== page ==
On Fridays this community of prayer warriors and sleep-deprived mamas and funny college students and thoughtful friends takes one word and writes without editing, without backtracking, without over thinking for five minutes. Sometimes we cheat a little, like me today, because I needed about 8 minutes to get it all out. But Lisa Jo knows all about grace, so she lets that slide at least once.
So go all in and try it out. What’s your five minutes of JOY look like?
I picked her up in a drizzle off a forest service dirt road 8.5 miles from Amicalola State Park and the headwaters of the Appalachian Trail. She and her grandmother–my feisty and fearless mother–had hiked south from Woody Gap, a 21 mile stretch over a mountain in the rain that forecasters had said for three days would end tomorrow. They were tired and cold and wet and it was her birthday, so instead of finishing one more night on the ground in the mud with poptarts and ramen noodles, I loaded them up in the mud-splattered F150 and drove back down the windy mountain to the lodge at the state park.
I had met them early to bring her a birthday treat. A footlong ham sandwich with black olives and a cookie cake because I didn’t make it to the bakery for key lime cupcakes. Everyone I met on my drive through the misty forest knew her name. Every hiker I gave a peanut butter sandwich to had met the 8 year old with a pack and a grin so wide it made another tooth fall out on the second night in. Everyone knew it was her birthday.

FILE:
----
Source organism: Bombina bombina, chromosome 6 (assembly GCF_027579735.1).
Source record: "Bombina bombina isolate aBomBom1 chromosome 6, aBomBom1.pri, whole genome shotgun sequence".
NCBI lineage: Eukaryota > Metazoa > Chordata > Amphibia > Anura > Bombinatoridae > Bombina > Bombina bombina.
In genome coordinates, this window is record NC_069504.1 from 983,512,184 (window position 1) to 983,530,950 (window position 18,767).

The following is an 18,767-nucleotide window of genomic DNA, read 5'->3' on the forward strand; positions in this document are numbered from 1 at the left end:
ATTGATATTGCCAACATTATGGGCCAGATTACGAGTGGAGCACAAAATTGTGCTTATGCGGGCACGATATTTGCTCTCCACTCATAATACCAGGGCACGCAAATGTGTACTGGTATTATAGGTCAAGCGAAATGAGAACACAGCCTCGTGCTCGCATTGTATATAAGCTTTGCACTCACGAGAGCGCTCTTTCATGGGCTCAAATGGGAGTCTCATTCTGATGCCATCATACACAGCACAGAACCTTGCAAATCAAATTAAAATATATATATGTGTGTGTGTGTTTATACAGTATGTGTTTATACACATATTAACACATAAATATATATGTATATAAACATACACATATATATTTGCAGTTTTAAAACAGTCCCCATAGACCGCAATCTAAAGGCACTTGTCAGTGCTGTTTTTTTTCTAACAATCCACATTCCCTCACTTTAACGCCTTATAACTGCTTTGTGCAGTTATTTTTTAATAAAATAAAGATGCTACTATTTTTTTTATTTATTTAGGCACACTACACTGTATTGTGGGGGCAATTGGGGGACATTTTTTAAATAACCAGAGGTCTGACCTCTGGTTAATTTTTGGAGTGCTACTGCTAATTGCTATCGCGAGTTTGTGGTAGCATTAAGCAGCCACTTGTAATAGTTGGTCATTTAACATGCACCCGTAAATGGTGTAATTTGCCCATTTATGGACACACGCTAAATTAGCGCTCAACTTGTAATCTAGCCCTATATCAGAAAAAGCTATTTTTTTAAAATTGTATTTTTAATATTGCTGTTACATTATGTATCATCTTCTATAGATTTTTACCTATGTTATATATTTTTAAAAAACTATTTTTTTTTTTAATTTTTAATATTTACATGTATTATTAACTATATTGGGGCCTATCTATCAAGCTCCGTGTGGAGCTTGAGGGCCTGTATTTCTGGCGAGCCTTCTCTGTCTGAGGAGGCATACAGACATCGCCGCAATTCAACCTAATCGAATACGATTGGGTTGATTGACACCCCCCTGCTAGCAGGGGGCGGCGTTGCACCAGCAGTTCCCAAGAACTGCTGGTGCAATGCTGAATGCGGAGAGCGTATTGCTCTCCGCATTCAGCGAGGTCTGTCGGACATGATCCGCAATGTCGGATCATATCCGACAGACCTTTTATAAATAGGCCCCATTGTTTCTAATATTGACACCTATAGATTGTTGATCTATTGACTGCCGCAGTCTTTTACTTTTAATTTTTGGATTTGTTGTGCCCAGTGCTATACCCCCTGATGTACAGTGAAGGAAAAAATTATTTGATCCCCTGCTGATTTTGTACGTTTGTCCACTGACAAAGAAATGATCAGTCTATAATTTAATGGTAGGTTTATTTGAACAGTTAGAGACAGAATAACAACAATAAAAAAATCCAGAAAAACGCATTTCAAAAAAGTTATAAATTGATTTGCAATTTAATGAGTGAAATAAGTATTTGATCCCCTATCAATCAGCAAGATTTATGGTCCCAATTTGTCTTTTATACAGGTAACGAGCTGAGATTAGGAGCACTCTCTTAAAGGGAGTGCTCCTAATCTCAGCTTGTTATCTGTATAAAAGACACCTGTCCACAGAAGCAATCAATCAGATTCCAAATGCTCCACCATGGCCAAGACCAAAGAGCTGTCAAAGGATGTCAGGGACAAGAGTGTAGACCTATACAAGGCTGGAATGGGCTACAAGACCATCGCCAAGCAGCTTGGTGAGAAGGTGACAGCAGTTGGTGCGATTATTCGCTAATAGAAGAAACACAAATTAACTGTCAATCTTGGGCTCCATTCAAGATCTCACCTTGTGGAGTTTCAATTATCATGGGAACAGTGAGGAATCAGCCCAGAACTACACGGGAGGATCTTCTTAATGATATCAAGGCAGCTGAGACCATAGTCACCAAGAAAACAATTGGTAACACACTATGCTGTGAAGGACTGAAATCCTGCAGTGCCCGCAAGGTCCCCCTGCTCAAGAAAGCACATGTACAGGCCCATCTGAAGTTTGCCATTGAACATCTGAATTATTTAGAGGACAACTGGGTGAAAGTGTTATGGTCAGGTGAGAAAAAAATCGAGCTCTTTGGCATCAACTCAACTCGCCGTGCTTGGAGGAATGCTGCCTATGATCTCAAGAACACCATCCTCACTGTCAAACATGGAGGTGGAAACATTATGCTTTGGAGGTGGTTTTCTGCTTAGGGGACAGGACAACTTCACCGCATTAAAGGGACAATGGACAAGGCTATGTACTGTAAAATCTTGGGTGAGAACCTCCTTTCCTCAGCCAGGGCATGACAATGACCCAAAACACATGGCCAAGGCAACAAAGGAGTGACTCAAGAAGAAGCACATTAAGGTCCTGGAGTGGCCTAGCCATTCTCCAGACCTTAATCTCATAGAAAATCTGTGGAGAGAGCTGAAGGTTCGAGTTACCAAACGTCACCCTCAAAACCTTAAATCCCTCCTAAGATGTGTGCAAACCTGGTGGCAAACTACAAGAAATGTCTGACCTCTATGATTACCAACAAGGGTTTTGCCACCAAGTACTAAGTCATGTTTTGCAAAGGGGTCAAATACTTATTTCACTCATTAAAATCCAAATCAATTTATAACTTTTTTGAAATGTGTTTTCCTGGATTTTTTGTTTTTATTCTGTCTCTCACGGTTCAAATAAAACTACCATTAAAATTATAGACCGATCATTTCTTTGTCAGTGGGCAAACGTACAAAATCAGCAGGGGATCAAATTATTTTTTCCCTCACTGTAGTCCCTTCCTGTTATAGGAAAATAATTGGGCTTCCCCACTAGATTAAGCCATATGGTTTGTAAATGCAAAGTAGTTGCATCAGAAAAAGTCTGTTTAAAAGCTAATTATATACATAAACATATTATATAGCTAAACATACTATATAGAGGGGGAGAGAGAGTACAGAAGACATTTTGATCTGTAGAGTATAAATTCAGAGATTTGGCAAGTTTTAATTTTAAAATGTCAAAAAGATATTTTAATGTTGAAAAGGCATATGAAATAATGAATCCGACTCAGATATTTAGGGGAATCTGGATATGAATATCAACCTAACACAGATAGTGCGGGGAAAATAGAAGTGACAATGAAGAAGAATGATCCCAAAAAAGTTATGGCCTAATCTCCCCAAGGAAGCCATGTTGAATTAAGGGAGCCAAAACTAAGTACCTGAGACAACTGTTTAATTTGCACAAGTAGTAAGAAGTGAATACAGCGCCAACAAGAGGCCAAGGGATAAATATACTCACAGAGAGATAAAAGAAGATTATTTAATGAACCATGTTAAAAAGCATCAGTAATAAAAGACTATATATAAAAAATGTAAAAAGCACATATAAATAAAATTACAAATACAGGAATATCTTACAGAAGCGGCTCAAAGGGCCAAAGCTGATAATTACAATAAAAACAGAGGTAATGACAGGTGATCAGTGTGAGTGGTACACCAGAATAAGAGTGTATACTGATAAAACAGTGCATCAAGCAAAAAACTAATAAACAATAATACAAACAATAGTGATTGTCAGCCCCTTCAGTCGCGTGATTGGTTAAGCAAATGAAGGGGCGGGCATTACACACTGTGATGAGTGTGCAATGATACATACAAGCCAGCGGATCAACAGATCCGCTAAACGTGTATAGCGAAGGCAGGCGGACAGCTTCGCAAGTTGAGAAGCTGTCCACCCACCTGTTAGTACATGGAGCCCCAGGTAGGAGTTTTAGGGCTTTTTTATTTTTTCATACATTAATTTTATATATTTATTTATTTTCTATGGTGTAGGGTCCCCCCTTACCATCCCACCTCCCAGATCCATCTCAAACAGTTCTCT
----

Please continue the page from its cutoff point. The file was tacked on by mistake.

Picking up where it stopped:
When we pulled into the parking lot of the lodge, she bounded out with more energy than someone who only weighs 50 pounds and carried 15 pounds on her back for three days should have. It was her birthday and she couldn’t wait to share it. She asked if she could give cake to the workers. I told her it was her cake and she could give it to whoever she wanted.
So she did. After a dinner from the buffet, we cut up that cookie cake and plated it on salad plates her baby sister kept fetching from the bar. She walked all around that sparsely populated restaurant and my shyest child asked folks if they would like some cookie cake because it was her birthday. They were a little astounded. A little flustered at the thought of saying no. A lot joyful at the idea that a child could exhibit selflessness.
Most of the time, she can be a bit difficult. She’s stubborn and strong willed and makes me question everything I do, but when she decides to be a giver, she’s all in. It’s her joy language, her heart song, her words without saying a word.
It’s her gift and she unwrapped the beauty of it for me on a foggy evening in the mountains on her eighth birthday.
Also linking up with Beauty Observed. Check out her beautiful photography!